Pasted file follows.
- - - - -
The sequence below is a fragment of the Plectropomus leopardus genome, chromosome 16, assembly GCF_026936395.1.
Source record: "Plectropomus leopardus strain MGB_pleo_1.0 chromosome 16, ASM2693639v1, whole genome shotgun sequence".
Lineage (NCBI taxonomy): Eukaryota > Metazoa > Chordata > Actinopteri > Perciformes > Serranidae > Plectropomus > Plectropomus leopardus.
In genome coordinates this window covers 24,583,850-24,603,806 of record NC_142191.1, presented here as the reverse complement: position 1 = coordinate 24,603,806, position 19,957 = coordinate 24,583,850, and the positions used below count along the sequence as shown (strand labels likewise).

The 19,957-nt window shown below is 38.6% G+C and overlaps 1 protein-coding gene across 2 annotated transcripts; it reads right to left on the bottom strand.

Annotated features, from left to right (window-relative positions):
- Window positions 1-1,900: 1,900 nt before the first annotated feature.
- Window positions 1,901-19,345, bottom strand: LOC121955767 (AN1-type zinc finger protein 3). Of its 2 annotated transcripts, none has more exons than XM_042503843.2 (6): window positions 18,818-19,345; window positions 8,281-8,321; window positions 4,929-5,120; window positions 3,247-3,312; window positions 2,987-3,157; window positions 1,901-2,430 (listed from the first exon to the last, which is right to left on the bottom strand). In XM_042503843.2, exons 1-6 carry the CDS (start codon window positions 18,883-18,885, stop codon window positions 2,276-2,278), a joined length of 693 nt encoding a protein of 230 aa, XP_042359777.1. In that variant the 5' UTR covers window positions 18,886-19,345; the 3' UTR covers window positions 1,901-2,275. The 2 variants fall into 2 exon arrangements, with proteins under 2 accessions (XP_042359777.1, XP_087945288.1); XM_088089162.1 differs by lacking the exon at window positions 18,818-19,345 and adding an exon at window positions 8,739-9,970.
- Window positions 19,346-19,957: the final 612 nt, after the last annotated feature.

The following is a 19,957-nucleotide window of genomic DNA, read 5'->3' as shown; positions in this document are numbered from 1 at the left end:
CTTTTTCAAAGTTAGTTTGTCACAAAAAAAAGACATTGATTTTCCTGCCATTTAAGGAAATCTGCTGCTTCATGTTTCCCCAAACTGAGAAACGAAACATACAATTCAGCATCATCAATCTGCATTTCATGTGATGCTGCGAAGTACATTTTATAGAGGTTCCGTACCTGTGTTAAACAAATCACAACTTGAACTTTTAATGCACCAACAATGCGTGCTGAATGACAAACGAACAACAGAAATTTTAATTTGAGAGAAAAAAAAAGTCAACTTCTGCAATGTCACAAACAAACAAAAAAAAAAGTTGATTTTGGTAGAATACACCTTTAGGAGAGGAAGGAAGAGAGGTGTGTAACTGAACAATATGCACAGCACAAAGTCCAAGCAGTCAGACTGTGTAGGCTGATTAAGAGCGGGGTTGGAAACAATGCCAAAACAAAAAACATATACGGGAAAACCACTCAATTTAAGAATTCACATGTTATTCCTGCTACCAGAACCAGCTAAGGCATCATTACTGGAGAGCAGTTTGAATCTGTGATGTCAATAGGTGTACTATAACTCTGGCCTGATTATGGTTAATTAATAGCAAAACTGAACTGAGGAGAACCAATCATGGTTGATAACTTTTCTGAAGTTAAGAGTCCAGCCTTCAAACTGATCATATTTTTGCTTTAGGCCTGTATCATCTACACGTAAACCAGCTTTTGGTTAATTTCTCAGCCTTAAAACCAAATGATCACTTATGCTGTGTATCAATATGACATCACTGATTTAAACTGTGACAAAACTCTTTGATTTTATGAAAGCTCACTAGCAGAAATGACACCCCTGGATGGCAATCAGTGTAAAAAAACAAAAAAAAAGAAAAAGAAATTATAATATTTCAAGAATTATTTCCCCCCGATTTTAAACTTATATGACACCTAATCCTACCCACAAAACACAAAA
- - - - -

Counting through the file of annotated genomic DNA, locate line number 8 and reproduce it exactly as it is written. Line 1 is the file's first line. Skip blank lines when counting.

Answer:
- Window positions 1,901-19,345, bottom strand: LOC121955767 (AN1-type zinc finger protein 3). Of its 2 annotated transcripts, none has more exons than XM_042503843.2 (6): window positions 18,818-19,345; window positions 8,281-8,321; window positions 4,929-5,120; window positions 3,247-3,312; window positions 2,987-3,157; window positions 1,901-2,430 (listed from the first exon to the last, which is right to left on the bottom strand). In XM_042503843.2, exons 1-6 carry the CDS (start codon window positions 18,883-18,885, stop codon window positions 2,276-2,278), a joined length of 693 nt encoding a protein of 230 aa, XP_042359777.1. In that variant the 5' UTR covers window positions 18,886-19,345; the 3' UTR covers window positions 1,901-2,275. The 2 variants fall into 2 exon arrangements, with proteins under 2 accessions (XP_042359777.1, XP_087945288.1); XM_088089162.1 differs by lacking the exon at window positions 18,818-19,345 and adding an exon at window positions 8,739-9,970.